Next week will mark one year since Youngstown State University senior Jamail Johnson was gunned down at a house party not far from campus.
His killing leaves his family to mourn and seek justice against the men charged with his murder.
It was Super Bowl Sunday on Feb. 6, 2011, when YSU students and a considerable number of nonstudents attended a party at a house on Indiana Avenue near campus. At some point, the party erupted into chaos with gunfire, fighting, screams and many partygoers running for safety.
When the smoke cleared, 11 people attending that party lay wounded and 25-year-old Johnson, a fraternity member who took time to tutor kids, was dead.
Police say Jamail was gunned down while trying to usher a group of partygoers away from the gunfire and out of harm’s way.
Since that time, Shirlene and Sidney Hill, Jamail’s mother and stepfather, say they have relied on the help and prayers of family, friends and the community.
“I have never gone through anything as difficult as I am going through now,” said Shirlene Hill. “The only way I am dealing with this is God. My faith is strong and I know I will see Jamail again.”
Sidney Hill said Thanksgiving and Christmas were difficult.
The Hills normally would decorate three Christmas trees in various parts of the family’s Liberty home. This year, there were no Christmas trees, and Shirlene Hill said she has yet to open any Christmas cards.
Youngstown police responded to the Feb. 6 shooting quickly. Within days, six men — Jamelle Jackson, 18; Brandon Carter, 22; Mark Jones, 20; his brother, Columbus Jones Jr., 22; Braylon Rogers, 19; and Demetrius Wright, 19 — were in custody charged with a list of crimes connected to the shooting. Rogers pleaded guilty to illegal possession of a firearm in a plea agreement with prosecutors Feb. 14 but has not been sentenced.
Shirlene Hill is happy to see the men suspected of killing her son in custody and awaiting trial but was disappointed when the first of the trials — for Columbus Jones scheduled for last Monday — was postponed for at least 30 days so the defense can hire a ballistics specialist.
“This is just ridiculous. I am a mother whose son was taken and I think I am going to get closure with this trial, and that is taken away because of ballistics,” she said. “I am Jamail’s voice, and I want justice to be served, and I am waiting for that day. That was my baby, and they did not have a right to take him.”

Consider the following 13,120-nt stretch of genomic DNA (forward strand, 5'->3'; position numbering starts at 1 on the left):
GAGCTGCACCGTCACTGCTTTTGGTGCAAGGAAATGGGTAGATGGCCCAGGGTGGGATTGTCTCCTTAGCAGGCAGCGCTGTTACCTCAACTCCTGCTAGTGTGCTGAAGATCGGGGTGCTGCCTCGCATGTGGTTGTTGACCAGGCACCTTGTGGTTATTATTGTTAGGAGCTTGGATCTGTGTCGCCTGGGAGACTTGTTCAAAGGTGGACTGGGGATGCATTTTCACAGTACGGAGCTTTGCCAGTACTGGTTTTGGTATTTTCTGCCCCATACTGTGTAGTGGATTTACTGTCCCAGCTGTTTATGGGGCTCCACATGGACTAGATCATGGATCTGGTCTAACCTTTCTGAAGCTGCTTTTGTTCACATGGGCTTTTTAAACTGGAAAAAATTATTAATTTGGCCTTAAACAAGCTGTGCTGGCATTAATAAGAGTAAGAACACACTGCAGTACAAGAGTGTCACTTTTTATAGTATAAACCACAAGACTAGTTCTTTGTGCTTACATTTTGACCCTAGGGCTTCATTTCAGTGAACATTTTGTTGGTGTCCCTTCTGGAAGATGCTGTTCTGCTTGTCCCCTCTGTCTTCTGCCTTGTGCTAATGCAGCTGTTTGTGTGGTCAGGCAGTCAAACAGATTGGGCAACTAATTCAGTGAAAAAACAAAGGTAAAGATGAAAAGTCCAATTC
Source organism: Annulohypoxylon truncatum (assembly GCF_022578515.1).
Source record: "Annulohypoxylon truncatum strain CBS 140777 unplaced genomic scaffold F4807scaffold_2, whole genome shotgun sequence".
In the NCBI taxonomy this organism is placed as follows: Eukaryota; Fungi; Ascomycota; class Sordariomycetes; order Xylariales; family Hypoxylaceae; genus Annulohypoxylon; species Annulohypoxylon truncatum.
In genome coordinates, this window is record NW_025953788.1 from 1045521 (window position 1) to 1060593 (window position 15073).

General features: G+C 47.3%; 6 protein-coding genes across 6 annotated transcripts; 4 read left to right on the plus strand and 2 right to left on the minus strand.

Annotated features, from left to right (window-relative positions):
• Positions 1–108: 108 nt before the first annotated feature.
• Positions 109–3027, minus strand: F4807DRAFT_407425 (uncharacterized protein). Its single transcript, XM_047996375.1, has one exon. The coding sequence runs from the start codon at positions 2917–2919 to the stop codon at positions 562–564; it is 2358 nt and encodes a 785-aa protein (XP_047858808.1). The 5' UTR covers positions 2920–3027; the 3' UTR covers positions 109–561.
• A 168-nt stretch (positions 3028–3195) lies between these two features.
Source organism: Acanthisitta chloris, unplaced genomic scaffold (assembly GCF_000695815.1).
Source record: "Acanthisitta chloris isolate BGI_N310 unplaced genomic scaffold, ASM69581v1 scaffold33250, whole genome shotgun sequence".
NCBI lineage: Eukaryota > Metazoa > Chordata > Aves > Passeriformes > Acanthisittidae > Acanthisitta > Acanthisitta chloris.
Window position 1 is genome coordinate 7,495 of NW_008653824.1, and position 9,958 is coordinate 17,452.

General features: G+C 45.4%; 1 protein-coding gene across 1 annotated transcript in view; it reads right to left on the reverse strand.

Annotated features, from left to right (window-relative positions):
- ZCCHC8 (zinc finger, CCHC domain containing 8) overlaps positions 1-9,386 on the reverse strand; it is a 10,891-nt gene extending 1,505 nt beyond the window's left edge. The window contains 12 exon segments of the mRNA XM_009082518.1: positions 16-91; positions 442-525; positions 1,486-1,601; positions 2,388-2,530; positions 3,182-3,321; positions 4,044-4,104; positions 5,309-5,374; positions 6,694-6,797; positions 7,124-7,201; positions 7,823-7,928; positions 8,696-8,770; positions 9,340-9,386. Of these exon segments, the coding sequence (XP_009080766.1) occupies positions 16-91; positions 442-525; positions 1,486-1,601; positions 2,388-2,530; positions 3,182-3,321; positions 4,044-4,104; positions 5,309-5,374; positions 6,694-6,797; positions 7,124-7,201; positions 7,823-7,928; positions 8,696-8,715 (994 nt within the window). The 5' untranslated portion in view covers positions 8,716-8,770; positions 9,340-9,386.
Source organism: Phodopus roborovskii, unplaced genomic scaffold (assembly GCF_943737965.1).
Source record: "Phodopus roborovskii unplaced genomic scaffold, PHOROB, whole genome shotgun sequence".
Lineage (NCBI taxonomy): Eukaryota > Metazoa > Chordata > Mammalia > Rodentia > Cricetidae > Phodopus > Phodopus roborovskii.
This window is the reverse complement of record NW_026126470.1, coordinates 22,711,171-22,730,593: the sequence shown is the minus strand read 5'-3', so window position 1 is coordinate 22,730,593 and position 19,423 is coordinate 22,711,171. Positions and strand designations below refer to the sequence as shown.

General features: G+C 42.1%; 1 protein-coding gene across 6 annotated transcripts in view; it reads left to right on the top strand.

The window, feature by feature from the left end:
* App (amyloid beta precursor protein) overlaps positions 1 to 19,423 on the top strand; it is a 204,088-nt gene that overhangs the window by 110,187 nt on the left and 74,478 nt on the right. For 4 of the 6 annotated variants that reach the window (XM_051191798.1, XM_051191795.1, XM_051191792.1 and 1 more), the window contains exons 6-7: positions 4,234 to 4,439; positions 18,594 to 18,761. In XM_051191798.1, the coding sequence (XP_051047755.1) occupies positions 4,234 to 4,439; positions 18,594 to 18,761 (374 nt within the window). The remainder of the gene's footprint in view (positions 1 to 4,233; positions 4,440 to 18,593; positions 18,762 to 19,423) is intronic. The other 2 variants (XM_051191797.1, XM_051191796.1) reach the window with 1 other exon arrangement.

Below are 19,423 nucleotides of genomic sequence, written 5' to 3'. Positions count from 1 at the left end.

Prosecutor Paul J. Gains said he could not comment on the specifics of the case because it is set for trial.
“This is a true tragedy, and we will do all we can to make sure justice is done,” Gains said.
Columbus Jones and his four co-defendants have not avoided trial. All five defendants are scheduled for another pretrial hearing Feb. 26 before Judge John Durkin of Mahoning County Common Pleas Court.
The Hills plan to attend the February pretrial hearing and any other court hearings involving the case. The family has attended almost every hearing over the last year, and Shirlene Hill said it has been painful watching the defendants in court smiling, mouthing words and blowing kisses at family members.
Shirlene Hill said she knows nothing will bring Jamail back, but she wants to see justice done for his murder, whenever the defendants are brought to trial.
Justice for the Hills would be nothing short of a life sentence for all the men charged in the shooting.
“I don’t want them to ever walk on these streets again. I see no remorse here,” she said. “I don’t ever want another mother to go through what I have gone through.”